Spray painting plants? I think NOT.

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Plants To Dye For – The Daily South | Your Hub for Southern Culture.

Check out this article above written by The Grumpy Gardener.

I couldn’t agree more.  There is such a thing as “Bling Your Spring“… which I did last spring at the farmer’s market by adding a bit of gems here and there to my containers and pots filled with plants.  But I would NEVER spray paint a plant to sell it – oh gosh.

This process can prohibit the plant’s ability to breath.  Talk about choking off a life.  “Nature lovers don’t want to choke off life – They want to give it life.  They want to honor it.”

The only thing I tried, and this was not remotely close to spray painting a plant, was putting a couple half plastic gems on one succulent’s leaves…and even that made me think, is this right?  Should I try this?  What will it do to the plant?   But ! .., it was a very tough skinned succulent and I used only a few gems.  My temptation allowed this creative experimentation and only on a small scale.  The rest of the bling was on the pots and containers exterior, or dangling from the stem of a plant from twine or string.

BUT spray-painting a plant – oh gosh – it is a crime.  Would you want to be spray painted all over?  With a smelly toxic like substance?  Art should not kill.  I think things like this are tried to create something new – but the science part should be tested out first, that is for sure.  If it was spray paint that helped it grow – well, maybe?  But only under the “do no harm first” policy.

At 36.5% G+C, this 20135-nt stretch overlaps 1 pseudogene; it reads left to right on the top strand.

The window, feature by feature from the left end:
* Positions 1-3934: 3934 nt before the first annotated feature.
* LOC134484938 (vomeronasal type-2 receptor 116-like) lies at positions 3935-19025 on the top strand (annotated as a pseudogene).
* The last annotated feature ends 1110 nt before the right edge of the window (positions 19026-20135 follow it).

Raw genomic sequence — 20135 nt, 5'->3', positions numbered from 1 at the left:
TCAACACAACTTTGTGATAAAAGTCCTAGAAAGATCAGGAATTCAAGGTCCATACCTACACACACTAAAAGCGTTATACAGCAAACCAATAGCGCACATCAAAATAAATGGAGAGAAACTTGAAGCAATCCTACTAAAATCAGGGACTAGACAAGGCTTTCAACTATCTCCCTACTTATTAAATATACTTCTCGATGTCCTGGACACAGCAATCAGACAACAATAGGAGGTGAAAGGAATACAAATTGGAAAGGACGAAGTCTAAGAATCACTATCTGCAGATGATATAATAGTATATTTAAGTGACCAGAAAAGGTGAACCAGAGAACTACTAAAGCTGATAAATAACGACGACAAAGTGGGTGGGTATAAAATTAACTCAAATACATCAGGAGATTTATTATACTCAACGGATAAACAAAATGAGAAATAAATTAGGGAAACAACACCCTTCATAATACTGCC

I, too, witnessed some spray painted plants last season.  They (who exactly, I don’t know?) spray painted the victims with “glitter” paint, no less.  The poor plants looked horrible.  Glitter paint is more suited as a herbicide than decor.  The poor plants ended up on the deep discount clearance rack.  And it is no wonder why.  They did not last long and ended up in a mutilated state.  I took a photo, then deleted it later in disgust.  I almost blogged about it.  Glad now to see The Grumpy Gardener did.

Seriously people?  Who allowed this to happen to these plants?  And what was the result?  Death, and perhaps murder.

Some things are just NOT worth trying.

BTW, I don’t really care for the blue orchids – and I hear the blue doesn’t come true on new blooms.  Let’s stick with hybridization.  And let the experts who study botany and horticulture do it.


Coco bowls with bling

Flat Tire Flowerpots

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Flat Tire Flowerpots.

Checkout this link above! Flowerpots made from recycled tire pieces.  How neat. From the site: flattireflowerpots.com.  For $9.99, you can order up a kit for your kid.  This is a great children’s project and educational, and of course, getting junk rubber off the streets is always a good thing for our environment.

A Cathy T Tip: Make sure to use plants that can tolerate heat and stay relatively small. These containers will absorb heat when placed in full sun due to their black color.  I would use small succulents (like Hens n Chicks) or drought tolerant types (like Sedums or Lavenders).  Something (i.e., chemistry?) tells me edibles shouldn’t be placed in this type of material because of its potential heat absorption power.  I’m not sure of the impact of the material’s core content.  Does anything escape in that heating process, who knows?

Small Succulent

Small Succulent